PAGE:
Worst-case scenarios: How new tech could disrupt government
- By Kathleen Hickey
- Jul 02, 2015
New technologies such as drones, driverless cars, artificial intelligence and peer-to-peer networks could have long-term and potentially negative ramifications for governments, according to a report by the Brookings Institute.
“Some might assume that because technologies are life improving that the challenges for government will be small,” said Kevin Desouza, one of the authors of the report, in a blog post. “However, the proliferation of these technologies may have unintended consequences.”
Some of the negative impacts of new technologies could include decreased revenue streams, regulation struggles to prevent accidents and privacy invasions as well as decision-making without access to data that exists in the private sector, he continued.
The report studied the public-sector ramifications of a few technology trends: drones, driverless cars, artificial intelligence, peer-to-peer platforms, social media, data privatization and dependency, computer replacement of employees and technology increasing worker mobility.
Drones. Local governments and the Federal Aviation Administration are struggling to effectively manage and regulate civilian drone use. Current policies and regulations are minimal, creating the potential for air collisions between drones and larger aircraft. There also are security issues because of the general inability to detect drones flying over secure sites, and potential threats to existing revenue streams (an Amazon drone delivery system could eliminate the need for many conventional package delivery services). Yet drones can also be used for the public good, such as controlling large crowds, monitoring crime hot spots and tracking the movement of criminals.
Driverless cars. Because driverless cars are programmed to abide by the law, local government revenues from moving violations could dry up. And vehicles in almost continuous use will generate fewer parking tickets and towing fees. Increased safety, meanwhile, could mean unmanned cars will travel faster and closer together, lessening the amount of physical space needed for roadways. These vehicles may also encourage citizens to share their cars. At the same time governments will be responsible for maintaining transportation infrastructure with decreasing revenue streams, including lower taxes from decreased emissions.
Artificial intelligence. If machines replace a significant number of human jobs, the resulting high unemployment could destabilize economic systems. Governments could lose tax revenue from citizens unable to find paying work, yet shoulder increased costs for services to help individuals meet their basic needs. Still, artificial intelligence can also have a beneficial impact on government operations, such as automating infrastructure maintenance, efficiently allocating personnel to areas of need and creating intelligent interfaces that interact directly with citizens.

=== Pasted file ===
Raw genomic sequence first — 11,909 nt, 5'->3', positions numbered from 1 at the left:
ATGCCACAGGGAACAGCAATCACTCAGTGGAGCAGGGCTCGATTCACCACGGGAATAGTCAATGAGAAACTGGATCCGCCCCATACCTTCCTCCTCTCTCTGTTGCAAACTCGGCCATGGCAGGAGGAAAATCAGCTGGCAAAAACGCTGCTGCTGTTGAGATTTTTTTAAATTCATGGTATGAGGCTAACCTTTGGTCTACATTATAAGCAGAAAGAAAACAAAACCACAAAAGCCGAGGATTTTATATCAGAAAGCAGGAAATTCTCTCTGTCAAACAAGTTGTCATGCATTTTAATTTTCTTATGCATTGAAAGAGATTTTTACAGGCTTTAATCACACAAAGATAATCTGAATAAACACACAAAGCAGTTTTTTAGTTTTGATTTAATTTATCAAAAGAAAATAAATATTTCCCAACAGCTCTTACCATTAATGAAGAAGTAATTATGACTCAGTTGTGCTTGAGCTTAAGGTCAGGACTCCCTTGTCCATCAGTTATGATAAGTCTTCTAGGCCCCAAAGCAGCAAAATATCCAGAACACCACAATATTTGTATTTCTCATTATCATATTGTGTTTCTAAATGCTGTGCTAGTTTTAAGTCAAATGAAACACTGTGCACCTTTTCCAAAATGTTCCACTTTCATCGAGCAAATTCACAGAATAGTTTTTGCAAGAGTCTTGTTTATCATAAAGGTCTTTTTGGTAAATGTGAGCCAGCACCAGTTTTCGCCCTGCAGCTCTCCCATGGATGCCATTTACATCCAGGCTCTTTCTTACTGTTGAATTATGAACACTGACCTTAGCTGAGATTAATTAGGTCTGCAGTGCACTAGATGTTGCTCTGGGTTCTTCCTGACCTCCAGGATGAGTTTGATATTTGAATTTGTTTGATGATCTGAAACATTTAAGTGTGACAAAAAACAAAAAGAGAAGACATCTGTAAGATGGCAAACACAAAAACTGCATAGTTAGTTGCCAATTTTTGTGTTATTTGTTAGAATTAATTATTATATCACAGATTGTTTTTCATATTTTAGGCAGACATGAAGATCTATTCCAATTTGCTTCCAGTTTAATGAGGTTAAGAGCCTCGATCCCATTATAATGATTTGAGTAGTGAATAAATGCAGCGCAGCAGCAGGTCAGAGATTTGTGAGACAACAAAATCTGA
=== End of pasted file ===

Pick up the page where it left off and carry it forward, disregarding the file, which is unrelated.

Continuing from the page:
Peer-to-peer platforms. Peer-to-peer platforms such as Uber, Facebook and Airbnb have been very useful for citizens. However, governments face obstacles trying to respond to and regulate these platforms; peer-to-peer currency markets such as Bitcoin, for example, are largely unregulated. Additionally, the value of these platforms is largely untaxed with a decentralized ownership.
Data privatization and dependency. Private-sector technology companies collect an increasing amount of data on individuals, who often are not aware of how much of their personal data is owned and exchanged by others. Questions remain as to the rights of individuals with regard to their personal data. Yet data collection is also beneficial to governments -- for delivering emergency response services and identifying tax evaders, for example. Government agencies will need to partner with companies and pay for access to data, but finding those funds will be challenging. Agencies will also need to determine how to manage and secure the data they need for their operations when they do not own the systems and processes that generate the data.
Fragile and conflict states. Criminals are increasingly turning to new technologies to aid their operations. Terrorists can coordinate attacks using social media platforms, GPS and high-resolution satellite images. These threats will only increase as technologies advance. Conflicts that used to be contained within a specific geographic region can now easily go global with the connectivity offered by technology. As conflict spreads, so will mass displacement of individuals affected. Local governments today have limited ability to deal with these threats. Governments must be able to proactively deal with difficult issues.
“Instead of retreating to 20th century thinking and trying to hinder this evolution, local leaders should figure out methods for embracing and integrating new technologies into their standard operating procedures,” the authors wrote. “Failing to claim this ground actively will likely lead to the end of local government in the form we know it today (and states and maybe nations may follow suit over time).”
Kathleen Hickey is a freelance writer for GCN.